Does your library renew?
February 21, 2005 2:52 PM   Subscribe

I work in a public library. We do not renew books or extend borrowing times, and instead issue items for slightly longer than what is usual. This is a fairly unpopular policy, and library patrons often insist that our library is the only one on the planet that doesn't renew. Is it?

I want to be able to point out to them that it's not all that uncommon - there is at least one other major library in NZ (where I am) that has the same policy. My question is: does your local library not allow renewals?
posted by malpractice to Human Relations (33 answers total)
 
I've never encoutered that as a comprehensive policy, no. But most libraries have this status for certain items. And some can not be checked out at all.

I can understand the reason for the policy, though I'm not sure if, in practice, whose interests it serves. Has this always been your policy? Or did it come about recently?
posted by scarabic at 2:56 PM on February 21, 2005


I've only dealt with one library that didn't do renewals. That was a bit of a special case though: my college library let you check books out for as long as you wanted, with a 4 week minimum. After that, if someone else wanted the book, they could recall it, and you had a week to bring it back or you got heavy duty fines. (And professors could recall at any time.)

As far as your library, do you actively prevent people from just manually checking the book out again? If so, isn't that a bit artificial?
posted by smackfu at 2:58 PM on February 21, 2005


My library allows renewals (online even) unless there is a hold on the item.
posted by turbodog at 3:01 PM on February 21, 2005


I've used libraries in VA, FL, MA, and NY, and I've never used a library that didn't allow renewals. Most libraries I see will allow people to do renewals of most items, even online sometimes (a feature I take advantage of).

Is there a good reason to not change your policy, considering it's fairly unpopular? I'm not sure I see the rational.
posted by ThePinkSuperhero at 3:12 PM on February 21, 2005 [1 favorite]


I've never encoutered a library that does not allow me to renew what I have checked out.
posted by Steve_at_Linnwood at 3:15 PM on February 21, 2005


I've never been to a library without renewals.
posted by Jairus at 3:15 PM on February 21, 2005


Why is this your policy?

I've never heard of such a thing myself.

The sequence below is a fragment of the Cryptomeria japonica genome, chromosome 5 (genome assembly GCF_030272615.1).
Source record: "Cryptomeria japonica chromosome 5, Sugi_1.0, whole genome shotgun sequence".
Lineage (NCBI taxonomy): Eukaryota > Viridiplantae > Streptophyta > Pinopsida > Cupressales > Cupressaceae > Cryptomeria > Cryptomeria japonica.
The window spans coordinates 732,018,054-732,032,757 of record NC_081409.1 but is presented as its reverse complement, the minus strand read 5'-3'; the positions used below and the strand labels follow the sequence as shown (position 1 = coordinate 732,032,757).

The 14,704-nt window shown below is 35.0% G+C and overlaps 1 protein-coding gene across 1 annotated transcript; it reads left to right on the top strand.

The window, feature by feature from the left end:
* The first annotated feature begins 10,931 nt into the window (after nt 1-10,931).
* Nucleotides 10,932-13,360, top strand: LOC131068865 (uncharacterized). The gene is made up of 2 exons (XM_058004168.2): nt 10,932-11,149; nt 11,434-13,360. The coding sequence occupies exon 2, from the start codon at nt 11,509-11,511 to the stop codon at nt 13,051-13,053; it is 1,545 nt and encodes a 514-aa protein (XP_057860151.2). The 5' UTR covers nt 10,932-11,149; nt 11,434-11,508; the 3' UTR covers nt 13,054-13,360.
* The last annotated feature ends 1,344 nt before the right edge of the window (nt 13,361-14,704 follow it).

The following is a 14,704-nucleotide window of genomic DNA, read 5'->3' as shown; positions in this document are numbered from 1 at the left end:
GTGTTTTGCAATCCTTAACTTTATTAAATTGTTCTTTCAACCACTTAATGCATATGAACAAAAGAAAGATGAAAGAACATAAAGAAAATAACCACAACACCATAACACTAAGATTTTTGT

posted by delmoi at 3:17 PM on February 21, 2005


My "local" (tax funded and closest) public library is a 20 minute bad-traffic one-way drive in a direction in which there are no other errands. If they didn't let me check out a ton of books and renew online indefinitely, I'd be pretty unhappy. Are your patrons close enough to pop around when they need more time?
posted by arabelladragon at 3:20 PM on February 21, 2005


The policy was brought in six years ago (before my time), and it was done so that everyone would get a chance to borrow items. As it is they can wait for it to go back onto the shelf (usually takes an hour or so) and get it out again, but they can't do it as soon as they reserve it, and certainly not over the phone. I can't really criticise the policy without getting in trouble, but needless to say, it is tedious to enforce.

Stack items can be re-issued, since they can't be browsed by the public.
posted by malpractice at 3:20 PM on February 21, 2005


Never heard of no-renewals growing up in CA.
posted by falconred at 3:21 PM on February 21, 2005


my (NYPL) library doesn't allow renewals on new 1-week books.
posted by amberglow at 3:24 PM on February 21, 2005


Where I wrote 'reserve' I meant 'return', above.

Thanks for the answers!
posted by malpractice at 3:26 PM on February 21, 2005


I've never heard of a no-renewal policy, and as a patron I'd be pretty upset too. I've worked extensively with libraries through Missouri and Michigan.
posted by gd779 at 3:26 PM on February 21, 2005


Never heard of it! Don't like it! Sounds fascistic!
posted by xmutex at 3:26 PM on February 21, 2005


We allow renewals at my library on everything but videos, new books, and graphic novels. We only allow one renewal on things that can be renewed, and you can do all your renewing online. We have a hold policy that works with the online catalog so that someone can put a hold on a book that's checked out. It wouldn't be rocket science to tell a patron that they could only renew a book that did not have a hold on it. Then get busy educating your patrons about howe the hold system works. I know a fair amount of libraries and librarians and my gut feeling is the same as other peoples', I've never heard of a library that does this in the US.
posted by jessamyn at 3:34 PM on February 21, 2005


We actually allow unlimited renewals (and unlimited checkouts) at our library, so long as there are no outstanding holds on the item.

Our patrons love it.
posted by ulotrichous at 3:38 PM on February 21, 2005


this is highly unorthodox!